THE TAX CUTS AND JOBS ACT: Changes to Individual Taxation

Changes to individual Taxation

Most of the changes to individual taxation are set to expire at the end of 2025, which means that in 2026, as long as Congress has not passed another round of tax reform, the rules will default back to the familiar, pre-reform tax code of 2017.


The Act includes changes to the individual income tax rates and their respective brackets, which are outlined below for both single filers and those filing jointly. These temporary rate changes take effect beginning in the 2018 tax year and will expire at the end of 2025.

*Note: The new law had no change on the current tax treatment of qualified dividends and capital gains


As with the tax rates, changes in the standard deduction will take effect in 2018 and expire at the end of 2025. The Act increases the standard deduction to $24,000 for joint filers, $18,000 for head-of-household filers and $12,000 for individual filers. These amounts nearly doubled compared to the previous tax law, with the hope of encouraging taxpayers to use the standard deduction instead of itemizing their deductions. The additional standard deduction for visually impaired individuals and those over the age of 65 remain unchanged ($1,300 for married individuals and $1,600 for unmarried individuals).


The new law temporarily eliminates the deduction for personal exemptions from 2018-2025. Prior to the passage of The Act, taxpayers could claim a $4,050 exemption for themselves and each of their dependents. The more dependents a household claims, the more this change will impact their taxes. Fortunately, The Act also features enhanced child tax credits to lessen the blow to those larger families.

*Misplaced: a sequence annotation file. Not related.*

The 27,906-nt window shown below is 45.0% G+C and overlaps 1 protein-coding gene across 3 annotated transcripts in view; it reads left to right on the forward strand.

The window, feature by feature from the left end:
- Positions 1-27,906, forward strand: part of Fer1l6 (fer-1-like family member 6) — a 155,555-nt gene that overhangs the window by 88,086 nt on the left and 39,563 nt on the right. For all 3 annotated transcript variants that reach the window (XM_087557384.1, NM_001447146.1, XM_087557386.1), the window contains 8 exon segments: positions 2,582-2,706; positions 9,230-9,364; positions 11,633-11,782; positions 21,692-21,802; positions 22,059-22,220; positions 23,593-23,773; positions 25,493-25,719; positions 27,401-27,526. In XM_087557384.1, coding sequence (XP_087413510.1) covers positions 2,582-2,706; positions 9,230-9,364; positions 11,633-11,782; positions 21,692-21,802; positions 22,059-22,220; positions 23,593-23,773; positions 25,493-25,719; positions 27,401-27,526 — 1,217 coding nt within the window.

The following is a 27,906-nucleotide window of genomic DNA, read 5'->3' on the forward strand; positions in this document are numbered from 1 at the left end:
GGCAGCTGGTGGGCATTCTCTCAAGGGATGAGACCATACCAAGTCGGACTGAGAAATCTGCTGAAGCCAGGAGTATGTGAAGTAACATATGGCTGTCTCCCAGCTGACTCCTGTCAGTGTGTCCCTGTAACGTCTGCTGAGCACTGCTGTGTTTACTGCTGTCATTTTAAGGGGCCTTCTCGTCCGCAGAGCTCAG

The Act repeals the “individual mandate” portion of the Affordable Care Act beginning January 1, 2019, meaning taxpayers will no longer be penalized for not having full coverage throughout the year. However, all other ACA taxes such as the 3.8% Net Investment Income Tax, the additional Medicare Tax, and the Medical Device Excise Tax were left unchanged.


Our full list of changes to itemized deductions is included in "The Tax Cuts And Jobs Act: Changes to Itemized Deductions"


The Kiddie Tax on unearned income for children under the age of 19 and college students under the age of 24 will now be based on the rates for trusts and estates rather than their parents’ rates. All other rules relating to the Kiddie Tax remain unchanged. 


The Child Tax Credit has been increased to $2,000 per qualifying child from the previous $1,000 (allowing up to $1,400 to be refundable) and raises the adjusted gross income phase-out threshold to $400,000 for joint filers ($200,000 for all other filers). In addition to these increases, the new child tax credit also allows for a $500 nonrefundable credit for qualifying dependents other than children.


The Act does not repeal the student loan interest deduction. For 2018, the maximum interest deduction amount of $2,500 remains unchanged, as do The American Opportunity Tax Credit and the exclusion for interest on U.S. savings bonds used for higher education. 


An annual distribution of up to $10,000 from 529 plans per beneficiary is now allowed, to be used for tuition expenses for public, private or religious elementary or secondary schools. The limitation applies to a per-student basis rather than a per-savings-account basis. The distribution allowances for higher education tuition expenses have not changed.